CEO Satya Nadella, in an email to employees, crafted a statement that guides the company toward “empowering” people and organizations using Microsoft products and services “to achieve more.”

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For Microsoft’s new mission statement, the Redmond company is doubling down on an old favorite: empowerment.

Chief Executive Satya Nadella revealed the new company line in an email to employees Thursday morning in which he outlined his goals for the year ahead.

“Every great company has an enduring mission,” he wrote in the email. “Our mission is to empower every person and every organization on the planet to achieve more.”

Microsoft’s evolving mission statement

1977-1998: “A computer on every desk and in every home.” The phrase “running Microsoft software” was tacked on inside the company, but generally not in public to avoid regulatory scrutiny and alienating potential partners.

1999 annual report: “Empowering people through great software any time, any place, on any device.”

2012 annual report: “To enable people and businesses throughout the world to realize their full potential by creating technology that transforms the way people work, play, and communicate.”

2013, Steve Ballmer letter to employees: “Microsoft’s focus going forward will be to create a family of devices and services for individuals and businesses that empower people around the globe at home, at work and on the go, for the activities they value most.”

2015, Satya Nadella letter to employees: “Our mission is to empower every person and every organization on the planet to achieve more.”

Source: Microsoft, Seattle Times archives

Though he was short on specifics, Nadella also hinted at tough choices ahead.

“We will need to innovate in new areas, execute against our plans, make some tough choices in areas where things are not working and solve hard problems in ways that drive customer value,” he said.

Last week, Nadella announced his biggest executive shake-up at Microsoft during his tenure as chief executive.

Stephen Elop, the former Nokia chief executive and head of the devices group, will leave the company along with three other executives. The company’s hardware division will be folded into Terry Myerson’s Windows group.

Some analysts said the moves were an indication of Nadella’s displeasure with the performance of the phone-hardware group Microsoft purchased from Nokia last year. Microsoft lost money on each phone it sold during the first three months of the year, and in April warned that it was more likely the company would have to take a large financial hit to account for the reduced value of the unit.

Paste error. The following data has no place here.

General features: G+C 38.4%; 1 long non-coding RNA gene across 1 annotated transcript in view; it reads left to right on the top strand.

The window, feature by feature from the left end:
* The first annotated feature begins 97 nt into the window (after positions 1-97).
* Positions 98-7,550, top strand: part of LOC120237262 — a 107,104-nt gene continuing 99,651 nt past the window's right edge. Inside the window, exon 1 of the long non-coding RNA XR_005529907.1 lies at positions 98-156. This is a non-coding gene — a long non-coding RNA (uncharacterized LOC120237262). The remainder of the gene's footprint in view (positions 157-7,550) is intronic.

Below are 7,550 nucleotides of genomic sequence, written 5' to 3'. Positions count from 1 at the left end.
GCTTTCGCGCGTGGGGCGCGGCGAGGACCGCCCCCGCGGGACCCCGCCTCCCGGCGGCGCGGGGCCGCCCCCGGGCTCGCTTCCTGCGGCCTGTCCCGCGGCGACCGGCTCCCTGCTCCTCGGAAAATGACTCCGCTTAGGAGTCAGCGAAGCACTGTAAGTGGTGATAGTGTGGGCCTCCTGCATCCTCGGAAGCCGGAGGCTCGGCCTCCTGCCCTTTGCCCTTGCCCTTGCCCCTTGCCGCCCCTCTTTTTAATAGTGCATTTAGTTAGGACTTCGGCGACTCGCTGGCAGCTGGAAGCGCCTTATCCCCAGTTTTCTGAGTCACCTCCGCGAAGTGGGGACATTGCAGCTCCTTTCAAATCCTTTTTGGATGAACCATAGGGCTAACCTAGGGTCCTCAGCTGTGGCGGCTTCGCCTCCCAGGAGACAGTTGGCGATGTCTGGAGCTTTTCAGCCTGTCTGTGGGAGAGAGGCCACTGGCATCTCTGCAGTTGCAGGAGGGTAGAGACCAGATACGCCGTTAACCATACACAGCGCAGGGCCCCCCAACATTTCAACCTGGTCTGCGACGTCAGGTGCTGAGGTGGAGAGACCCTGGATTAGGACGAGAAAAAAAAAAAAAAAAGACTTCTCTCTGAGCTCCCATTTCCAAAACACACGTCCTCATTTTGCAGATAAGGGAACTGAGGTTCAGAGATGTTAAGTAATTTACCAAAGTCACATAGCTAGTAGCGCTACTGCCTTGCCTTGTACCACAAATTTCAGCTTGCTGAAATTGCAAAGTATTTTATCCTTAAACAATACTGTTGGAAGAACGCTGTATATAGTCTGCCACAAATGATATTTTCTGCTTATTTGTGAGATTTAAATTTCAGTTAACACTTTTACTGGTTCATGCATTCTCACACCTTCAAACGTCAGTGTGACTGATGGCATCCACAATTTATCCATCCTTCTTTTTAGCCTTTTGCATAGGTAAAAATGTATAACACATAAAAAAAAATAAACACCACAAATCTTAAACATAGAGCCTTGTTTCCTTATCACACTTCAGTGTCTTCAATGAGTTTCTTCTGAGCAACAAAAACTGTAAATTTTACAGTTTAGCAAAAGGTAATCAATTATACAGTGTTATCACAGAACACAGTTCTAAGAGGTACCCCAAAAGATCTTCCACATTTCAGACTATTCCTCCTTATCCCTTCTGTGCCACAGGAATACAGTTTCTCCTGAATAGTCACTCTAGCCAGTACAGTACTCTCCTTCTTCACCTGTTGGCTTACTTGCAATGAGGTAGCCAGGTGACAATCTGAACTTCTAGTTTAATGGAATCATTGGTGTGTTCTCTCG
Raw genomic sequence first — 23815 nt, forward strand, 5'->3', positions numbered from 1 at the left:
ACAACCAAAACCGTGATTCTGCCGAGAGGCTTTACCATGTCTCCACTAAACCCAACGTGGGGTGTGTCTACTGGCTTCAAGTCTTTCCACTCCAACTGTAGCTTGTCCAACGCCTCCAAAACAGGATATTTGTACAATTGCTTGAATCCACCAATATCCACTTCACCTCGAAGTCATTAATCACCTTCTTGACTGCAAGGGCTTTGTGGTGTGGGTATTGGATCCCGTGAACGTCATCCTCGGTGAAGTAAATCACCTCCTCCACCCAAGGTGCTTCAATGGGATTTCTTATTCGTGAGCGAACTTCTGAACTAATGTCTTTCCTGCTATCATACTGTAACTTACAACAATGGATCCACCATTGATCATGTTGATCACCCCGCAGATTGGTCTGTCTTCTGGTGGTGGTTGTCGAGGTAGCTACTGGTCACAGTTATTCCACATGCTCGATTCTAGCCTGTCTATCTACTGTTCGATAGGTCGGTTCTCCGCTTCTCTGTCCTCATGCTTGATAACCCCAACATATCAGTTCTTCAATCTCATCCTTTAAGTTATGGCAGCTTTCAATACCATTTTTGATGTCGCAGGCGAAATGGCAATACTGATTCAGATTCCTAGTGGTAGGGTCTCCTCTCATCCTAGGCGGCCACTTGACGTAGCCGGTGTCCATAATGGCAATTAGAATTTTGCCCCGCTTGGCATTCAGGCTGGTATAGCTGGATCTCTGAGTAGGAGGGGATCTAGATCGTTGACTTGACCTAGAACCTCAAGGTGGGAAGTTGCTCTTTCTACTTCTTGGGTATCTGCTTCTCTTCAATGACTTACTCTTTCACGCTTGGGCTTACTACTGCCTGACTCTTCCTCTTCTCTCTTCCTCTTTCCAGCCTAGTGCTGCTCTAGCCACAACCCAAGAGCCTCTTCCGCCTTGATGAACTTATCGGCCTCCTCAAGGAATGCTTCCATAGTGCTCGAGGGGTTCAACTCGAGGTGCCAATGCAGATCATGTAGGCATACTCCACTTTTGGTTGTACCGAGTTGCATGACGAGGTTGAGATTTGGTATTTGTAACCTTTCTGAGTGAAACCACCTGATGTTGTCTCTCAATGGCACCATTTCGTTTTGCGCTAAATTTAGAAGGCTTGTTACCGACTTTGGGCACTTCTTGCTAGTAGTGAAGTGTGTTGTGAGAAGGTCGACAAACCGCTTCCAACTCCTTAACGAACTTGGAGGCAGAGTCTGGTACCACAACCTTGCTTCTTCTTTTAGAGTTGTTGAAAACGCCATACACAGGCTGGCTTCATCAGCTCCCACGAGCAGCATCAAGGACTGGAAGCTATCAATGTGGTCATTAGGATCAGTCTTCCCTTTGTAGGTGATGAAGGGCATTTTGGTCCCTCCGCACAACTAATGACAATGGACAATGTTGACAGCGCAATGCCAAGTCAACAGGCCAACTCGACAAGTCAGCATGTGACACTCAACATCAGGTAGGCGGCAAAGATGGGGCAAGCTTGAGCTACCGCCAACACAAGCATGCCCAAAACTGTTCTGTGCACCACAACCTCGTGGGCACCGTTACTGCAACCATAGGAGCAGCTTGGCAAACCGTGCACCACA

In his email Thursday, posted by Geek­wire, Nadella reiterated the ambitions for Microsoft that he’s been articulating since he was named CEO in February 2014. Those include creating new productivity and collaboration software, pushing adoption of Microsoft’s network of Web-accessed processing power and data tools, and advancing the ecosystem of devices and software that plug into its Windows operating system.

Microsoft has officially been in the business of “empowering” since at least 1999. That year, with the Internet beginning to unhinge computing from the desktop, Microsoft left its “a computer on every desk and in every home” mantra in favor of “Empowering people through great software any time, any place, on any device.”

The company has bounced among similarly abstract mission statements since.

In an interview earlier this month, Nadella said the company’s original “computer on every desk” mantra was a fantastic slogan, but wasn’t an enduring mission.

“It was one temporal goal, because in some sense we achieved it. Then what?” he said. “I want us to then have pursuit of what is it that we can do that is novel, that is something that we can do uniquely, and something that customers will value.”

Nadella’s focus on unique value is a departure from the later tenure of his predecessor, when the company’s moves were characterized at times by belated efforts to break into new hardware markets.

Before announcing his impending retirement in 2013, then-CEO Steve Ballmer announced the company would add “creating a family of devices” into its mission, a nod to a growing roster of Microsoft-built hardware, from Xbox to the company’s new Surface tablet business and future ambition as a maker of its own smartphones.

In Nadella’s email on Thursday, Xbox is the only piece of Microsoft hardware mentioned by name.